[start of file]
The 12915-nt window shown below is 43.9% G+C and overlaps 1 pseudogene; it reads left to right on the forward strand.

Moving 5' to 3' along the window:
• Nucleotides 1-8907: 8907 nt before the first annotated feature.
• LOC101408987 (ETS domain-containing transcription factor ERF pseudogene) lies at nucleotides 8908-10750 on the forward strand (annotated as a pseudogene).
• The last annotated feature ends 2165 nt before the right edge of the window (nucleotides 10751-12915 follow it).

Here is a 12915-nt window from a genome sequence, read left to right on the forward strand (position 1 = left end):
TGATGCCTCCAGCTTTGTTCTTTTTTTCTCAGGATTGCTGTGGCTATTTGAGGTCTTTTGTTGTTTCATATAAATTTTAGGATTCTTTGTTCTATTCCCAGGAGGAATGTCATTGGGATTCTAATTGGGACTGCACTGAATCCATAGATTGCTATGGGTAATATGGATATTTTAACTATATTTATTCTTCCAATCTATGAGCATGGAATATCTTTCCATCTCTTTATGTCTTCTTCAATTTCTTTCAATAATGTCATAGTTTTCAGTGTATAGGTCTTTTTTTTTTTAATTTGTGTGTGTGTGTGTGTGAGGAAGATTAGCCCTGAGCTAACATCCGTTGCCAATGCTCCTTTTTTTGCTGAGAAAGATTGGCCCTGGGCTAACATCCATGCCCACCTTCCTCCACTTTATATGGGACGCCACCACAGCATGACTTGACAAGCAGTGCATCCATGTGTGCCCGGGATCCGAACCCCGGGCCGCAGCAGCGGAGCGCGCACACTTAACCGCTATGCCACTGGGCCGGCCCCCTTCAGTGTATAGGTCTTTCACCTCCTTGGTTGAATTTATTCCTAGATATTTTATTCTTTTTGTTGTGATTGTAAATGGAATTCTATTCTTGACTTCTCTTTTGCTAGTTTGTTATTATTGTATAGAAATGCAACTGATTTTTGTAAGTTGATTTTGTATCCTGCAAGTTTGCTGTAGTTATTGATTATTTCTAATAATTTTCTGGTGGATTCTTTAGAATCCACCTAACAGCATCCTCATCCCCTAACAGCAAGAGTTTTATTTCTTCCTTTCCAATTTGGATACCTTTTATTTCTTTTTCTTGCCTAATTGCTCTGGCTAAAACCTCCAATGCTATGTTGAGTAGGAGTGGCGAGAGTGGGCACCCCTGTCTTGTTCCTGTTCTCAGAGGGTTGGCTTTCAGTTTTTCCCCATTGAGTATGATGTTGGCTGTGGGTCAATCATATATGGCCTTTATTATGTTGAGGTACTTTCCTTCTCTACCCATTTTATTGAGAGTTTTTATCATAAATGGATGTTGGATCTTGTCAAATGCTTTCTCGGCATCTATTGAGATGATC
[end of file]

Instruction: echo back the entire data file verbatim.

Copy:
The 12915-nt window shown below is 43.9% G+C and overlaps 1 pseudogene; it reads left to right on the forward strand.

Moving 5' to 3' along the window:
• Nucleotides 1-8907: 8907 nt before the first annotated feature.
• LOC101408987 (ETS domain-containing transcription factor ERF pseudogene) lies at nucleotides 8908-10750 on the forward strand (annotated as a pseudogene).
• The last annotated feature ends 2165 nt before the right edge of the window (nucleotides 10751-12915 follow it).

Here is a 12915-nt window from a genome sequence, read left to right on the forward strand (position 1 = left end):
TGATGCCTCCAGCTTTGTTCTTTTTTTCTCAGGATTGCTGTGGCTATTTGAGGTCTTTTGTTGTTTCATATAAATTTTAGGATTCTTTGTTCTATTCCCAGGAGGAATGTCATTGGGATTCTAATTGGGACTGCACTGAATCCATAGATTGCTATGGGTAATATGGATATTTTAACTATATTTATTCTTCCAATCTATGAGCATGGAATATCTTTCCATCTCTTTATGTCTTCTTCAATTTCTTTCAATAATGTCATAGTTTTCAGTGTATAGGTCTTTTTTTTTTTAATTTGTGTGTGTGTGTGTGTGAGGAAGATTAGCCCTGAGCTAACATCCGTTGCCAATGCTCCTTTTTTTGCTGAGAAAGATTGGCCCTGGGCTAACATCCATGCCCACCTTCCTCCACTTTATATGGGACGCCACCACAGCATGACTTGACAAGCAGTGCATCCATGTGTGCCCGGGATCCGAACCCCGGGCCGCAGCAGCGGAGCGCGCACACTTAACCGCTATGCCACTGGGCCGGCCCCCTTCAGTGTATAGGTCTTTCACCTCCTTGGTTGAATTTATTCCTAGATATTTTATTCTTTTTGTTGTGATTGTAAATGGAATTCTATTCTTGACTTCTCTTTTGCTAGTTTGTTATTATTGTATAGAAATGCAACTGATTTTTGTAAGTTGATTTTGTATCCTGCAAGTTTGCTGTAGTTATTGATTATTTCTAATAATTTTCTGGTGGATTCTTTAGAATCCACCTAACAGCATCCTCATCCCCTAACAGCAAGAGTTTTATTTCTTCCTTTCCAATTTGGATACCTTTTATTTCTTTTTCTTGCCTAATTGCTCTGGCTAAAACCTCCAATGCTATGTTGAGTAGGAGTGGCGAGAGTGGGCACCCCTGTCTTGTTCCTGTTCTCAGAGGGTTGGCTTTCAGTTTTTCCCCATTGAGTATGATGTTGGCTGTGGGTCAATCATATATGGCCTTTATTATGTTGAGGTACTTTCCTTCTCTACCCATTTTATTGAGAGTTTTTATCATAAATGGATGTTGGATCTTGTCAAATGCTTTCTCGGCATCTATTGAGATGATC